Mystical Dimensions of Islam Quotes

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Mystical Dimensions of Islam Mystical Dimensions of Islam by Annemarie Schimmel
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“عندما كان الحلاج في السجن سأله أحد الدراويش قائلاً: "ما الحب؟" فقال: ستراه اليوم وستراه غداً وستراه بعد غد", وفي نفس اليوم قتلوه, وفي اليوم التالي أحرقوه, وفي اليوم الثالث نثروا رماده في الريح".”
آنا ماري شيمل, Mystical Dimensions of Islam
“كان شيخ الطريقة الخلوتية في اسطنبول " سنبل افندي" يريد ان يعد خليفة له , فأرسل تلامذته ليجمعوا ورودا لتزيين الزاوية , فرجعوا كلهم بباقات من أجمل الورود إلا واحدا منهم هو "مركز أفندي" , فإنه أتى بوريدة صغيرة ذابلة , فقيل له :
ألم تجد لشيخك ماهو أليق بمقامه من هذه ؟
فأجاب :
" نظرت فرأيت أن كل الأزهار مشغولة بتسبيح الله , فكيف أقطع عليها تسبيحها ؟ إلا واحدة وجدتها قد فرغت لتوها من عبادتها , فحملتها وأتيت
فكان هو الذي خلف سنبل أفندي .....”
Annemarie Schimmel, Mystical Dimensions of Islam
“Behind all created beauty the mystic sees a witness to the source of eternal beauty – the ruby is the heart of the stone, which has been transformed into a priceless jewel through patience and shedding its blood...”
Annemarie Schimmel, Mystical Dimensions of Islam
“The eye of the mystic who is enraptured in love sees traces of eternal beauty everywhere and listens to the mute eloquence of everything created.
Whatever he mentions, his goal is the essence of the beloved—like Zulaykha, who, longing for Joseph's beauty, applied to him "the name of every thing, from rue-seed to aloes-wood."

If she piled up a hundred thousand names— her meaning and intention was always Joseph.
(M 6:4022-37)”
Annemarie Schimmel, Mystical Dimensions of Islam
“Every limb [of my body] sees him, even if he be absent
from me, in every delicate, clear, joyous essence,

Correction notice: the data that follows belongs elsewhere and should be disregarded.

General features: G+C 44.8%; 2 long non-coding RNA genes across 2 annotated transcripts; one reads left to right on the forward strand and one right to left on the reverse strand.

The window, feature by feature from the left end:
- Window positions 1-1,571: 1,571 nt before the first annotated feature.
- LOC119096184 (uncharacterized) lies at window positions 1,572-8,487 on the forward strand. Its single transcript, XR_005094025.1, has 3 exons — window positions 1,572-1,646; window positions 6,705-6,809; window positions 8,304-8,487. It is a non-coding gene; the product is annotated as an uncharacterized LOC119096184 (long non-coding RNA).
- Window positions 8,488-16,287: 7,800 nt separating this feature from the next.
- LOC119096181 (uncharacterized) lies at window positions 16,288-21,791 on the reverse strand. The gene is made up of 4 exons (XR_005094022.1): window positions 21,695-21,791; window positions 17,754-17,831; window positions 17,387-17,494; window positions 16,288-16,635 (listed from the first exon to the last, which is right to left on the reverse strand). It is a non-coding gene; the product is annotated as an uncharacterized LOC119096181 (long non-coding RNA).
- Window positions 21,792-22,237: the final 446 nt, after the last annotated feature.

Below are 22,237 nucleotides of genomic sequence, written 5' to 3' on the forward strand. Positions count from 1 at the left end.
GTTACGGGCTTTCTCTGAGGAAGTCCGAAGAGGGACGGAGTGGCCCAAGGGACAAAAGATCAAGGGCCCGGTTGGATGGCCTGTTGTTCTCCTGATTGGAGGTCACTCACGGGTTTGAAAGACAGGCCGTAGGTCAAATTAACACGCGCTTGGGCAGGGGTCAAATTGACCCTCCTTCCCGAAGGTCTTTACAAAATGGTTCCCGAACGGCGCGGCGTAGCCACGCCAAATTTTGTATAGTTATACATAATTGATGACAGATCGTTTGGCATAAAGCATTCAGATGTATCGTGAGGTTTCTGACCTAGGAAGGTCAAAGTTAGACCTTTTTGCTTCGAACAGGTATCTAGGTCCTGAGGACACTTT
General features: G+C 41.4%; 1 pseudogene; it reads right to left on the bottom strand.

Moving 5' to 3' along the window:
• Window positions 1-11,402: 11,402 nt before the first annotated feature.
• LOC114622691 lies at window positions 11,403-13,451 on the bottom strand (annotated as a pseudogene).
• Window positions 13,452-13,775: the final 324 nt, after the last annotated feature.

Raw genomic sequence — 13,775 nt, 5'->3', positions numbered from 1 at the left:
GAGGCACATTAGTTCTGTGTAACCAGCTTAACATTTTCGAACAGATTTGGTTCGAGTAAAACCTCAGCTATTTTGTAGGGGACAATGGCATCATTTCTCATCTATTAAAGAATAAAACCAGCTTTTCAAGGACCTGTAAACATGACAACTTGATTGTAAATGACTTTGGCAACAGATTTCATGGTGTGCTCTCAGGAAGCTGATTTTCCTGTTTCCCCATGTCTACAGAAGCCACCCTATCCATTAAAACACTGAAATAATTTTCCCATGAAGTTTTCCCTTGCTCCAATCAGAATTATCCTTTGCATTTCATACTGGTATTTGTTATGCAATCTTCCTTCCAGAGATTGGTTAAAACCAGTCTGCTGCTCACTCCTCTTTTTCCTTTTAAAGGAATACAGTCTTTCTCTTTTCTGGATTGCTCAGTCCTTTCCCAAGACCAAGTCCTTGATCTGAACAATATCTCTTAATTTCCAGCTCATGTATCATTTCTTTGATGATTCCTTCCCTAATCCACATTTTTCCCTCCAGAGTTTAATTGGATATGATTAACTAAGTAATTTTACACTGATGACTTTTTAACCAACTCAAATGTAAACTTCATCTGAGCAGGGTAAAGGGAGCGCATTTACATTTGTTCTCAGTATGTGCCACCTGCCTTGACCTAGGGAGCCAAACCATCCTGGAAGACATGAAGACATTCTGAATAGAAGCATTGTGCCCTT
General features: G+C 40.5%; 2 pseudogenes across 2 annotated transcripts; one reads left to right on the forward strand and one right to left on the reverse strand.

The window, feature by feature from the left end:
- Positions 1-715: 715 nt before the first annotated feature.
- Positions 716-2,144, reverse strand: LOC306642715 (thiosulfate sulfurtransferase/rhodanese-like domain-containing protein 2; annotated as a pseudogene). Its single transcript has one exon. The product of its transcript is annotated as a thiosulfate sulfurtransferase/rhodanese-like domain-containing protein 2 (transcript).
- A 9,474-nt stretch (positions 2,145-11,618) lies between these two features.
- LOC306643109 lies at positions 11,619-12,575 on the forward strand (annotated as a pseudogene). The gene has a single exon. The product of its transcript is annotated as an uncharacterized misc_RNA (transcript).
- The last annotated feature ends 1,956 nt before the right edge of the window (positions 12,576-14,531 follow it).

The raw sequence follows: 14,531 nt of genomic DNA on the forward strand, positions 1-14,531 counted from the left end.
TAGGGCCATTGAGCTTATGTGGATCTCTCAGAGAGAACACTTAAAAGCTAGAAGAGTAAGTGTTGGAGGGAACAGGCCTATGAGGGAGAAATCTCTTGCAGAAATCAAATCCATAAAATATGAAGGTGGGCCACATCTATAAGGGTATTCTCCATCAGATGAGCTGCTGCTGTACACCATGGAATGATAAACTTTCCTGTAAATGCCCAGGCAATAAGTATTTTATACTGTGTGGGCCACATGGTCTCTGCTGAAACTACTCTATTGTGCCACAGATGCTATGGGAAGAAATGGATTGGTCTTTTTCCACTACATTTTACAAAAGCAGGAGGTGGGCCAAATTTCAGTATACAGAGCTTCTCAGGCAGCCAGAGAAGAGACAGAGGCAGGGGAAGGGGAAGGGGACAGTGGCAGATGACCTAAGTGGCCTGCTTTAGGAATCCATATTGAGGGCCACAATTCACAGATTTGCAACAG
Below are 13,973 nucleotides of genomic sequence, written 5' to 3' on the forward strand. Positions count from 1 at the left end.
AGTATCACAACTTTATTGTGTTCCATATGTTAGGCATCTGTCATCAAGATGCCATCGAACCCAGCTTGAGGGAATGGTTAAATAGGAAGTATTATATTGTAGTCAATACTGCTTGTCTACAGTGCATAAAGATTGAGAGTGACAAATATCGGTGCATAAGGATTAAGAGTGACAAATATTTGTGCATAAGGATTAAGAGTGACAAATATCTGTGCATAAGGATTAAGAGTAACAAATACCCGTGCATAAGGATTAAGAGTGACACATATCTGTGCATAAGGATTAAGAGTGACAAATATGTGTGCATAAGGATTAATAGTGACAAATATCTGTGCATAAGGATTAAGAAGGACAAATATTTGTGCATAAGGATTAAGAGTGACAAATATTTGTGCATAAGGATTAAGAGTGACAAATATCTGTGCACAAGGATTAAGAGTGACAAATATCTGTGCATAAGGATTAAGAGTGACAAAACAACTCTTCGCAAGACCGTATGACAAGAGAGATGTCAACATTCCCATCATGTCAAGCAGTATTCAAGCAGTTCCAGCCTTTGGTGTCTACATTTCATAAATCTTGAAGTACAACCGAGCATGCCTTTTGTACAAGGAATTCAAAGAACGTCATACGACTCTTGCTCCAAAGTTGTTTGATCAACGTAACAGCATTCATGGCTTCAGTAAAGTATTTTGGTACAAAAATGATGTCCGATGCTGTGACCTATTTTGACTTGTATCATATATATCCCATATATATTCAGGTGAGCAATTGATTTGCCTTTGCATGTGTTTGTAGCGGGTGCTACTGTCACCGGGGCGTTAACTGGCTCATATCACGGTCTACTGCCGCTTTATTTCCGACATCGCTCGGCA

In the tune of the melodious lute and flute when they
blend together in trilling strains,
And in luxurious pasturage of gazelles in the coolness
of twilight and in the first rays of dawning,
And in misty rains falling from a cloud on a carpet woven of flowers,
And where the breeze sweeps her train, guiding to me
most fragrant attar at sweet dawn,
And when I kiss the lip of the cup, sipping the clear
wine in pleasure and joy.
I knew no estrangement from my homeland when he was with me: My mind was undisturbed where we were— That place was my home while my beloved was present; where the sloping dune appeared, that was my halting- place.

(Ibn al-Fārid)”
Annemarie Schimmel, Mystical Dimensions of Islam
tags: poem
“The metaphors that Sumnun the Lover used to express the ineffable experience of this love, of which he was only a fragile vessel, are not taken from the vocabulary of worldly love. Rather, they are perfectly chaste, lucid, almost immaterial:
"I have separated my heart from this world— My heart and Thou are not separate.
And when slumber closes my eyes,
I find Thee between the eye and the lid."
(A 10:310)”
Annemarie Schimmel, Mystical Dimensions of Islam
tags: islam, love
“When people began to throw stones at him, Shibli—so the legend has it—threw a rose, and Hallaj sighed. Asked the reason for his sigh, he answered: "They do not know what they do, but he should have known it."
And the saying that "the rose, thrown by the friend, hurts more than any stone" has become a Turkish proverb.”
Annemarie Schimmel, Mystical Dimensions of Islam
tags: rose
“Attar knew—like Sana'i and Rumi—that this constant movement is not peculiar to the human soul; it goes through the whole created world (U 63).

Endless periods of development are necessary before the one beautiful flower, the one Perfect Man, can come into existence—periods marked by the death and annihilation of hundreds of thousands of lower existences, which, in turn, may one day reach the state from which their upward movement can start (cf. MT
234), for

Everyone's journey is toward his perfection— Everyone's proximity is according to his "state."
(MT 232)”
Annemarie Schimmel, Mystical Dimensions of Islam
“The sheikh of the Khalvati order in Istanbul, Sünbül Efendi, in looking for a successor, sent his disciples forth to get flowers to adorn the convent.
All of them returned with large bunches of lovely flowers; only one of them—Merkez Efendi—came back with a small, withered plant. When asked why he did not bring anything worthy of his master, he answered: "I found all the flowers busy recollecting the Lord—how could I interrupt this constant prayer of theirs? I looked, and lo, one flower had finished its recollection. That one I brought."
It was he who became the successor of Sünbül Efendi, and one of the cemeteries along the Byzantine wall of Istanbul still bears his name.”
Annemarie Schimmel, Mystical Dimensions of Islam
tags: islam
“Görelim Hak ne eyler, N’eylerse güzel eyler.”
Annemarie Schimmel, Mystical Dimensions of Islam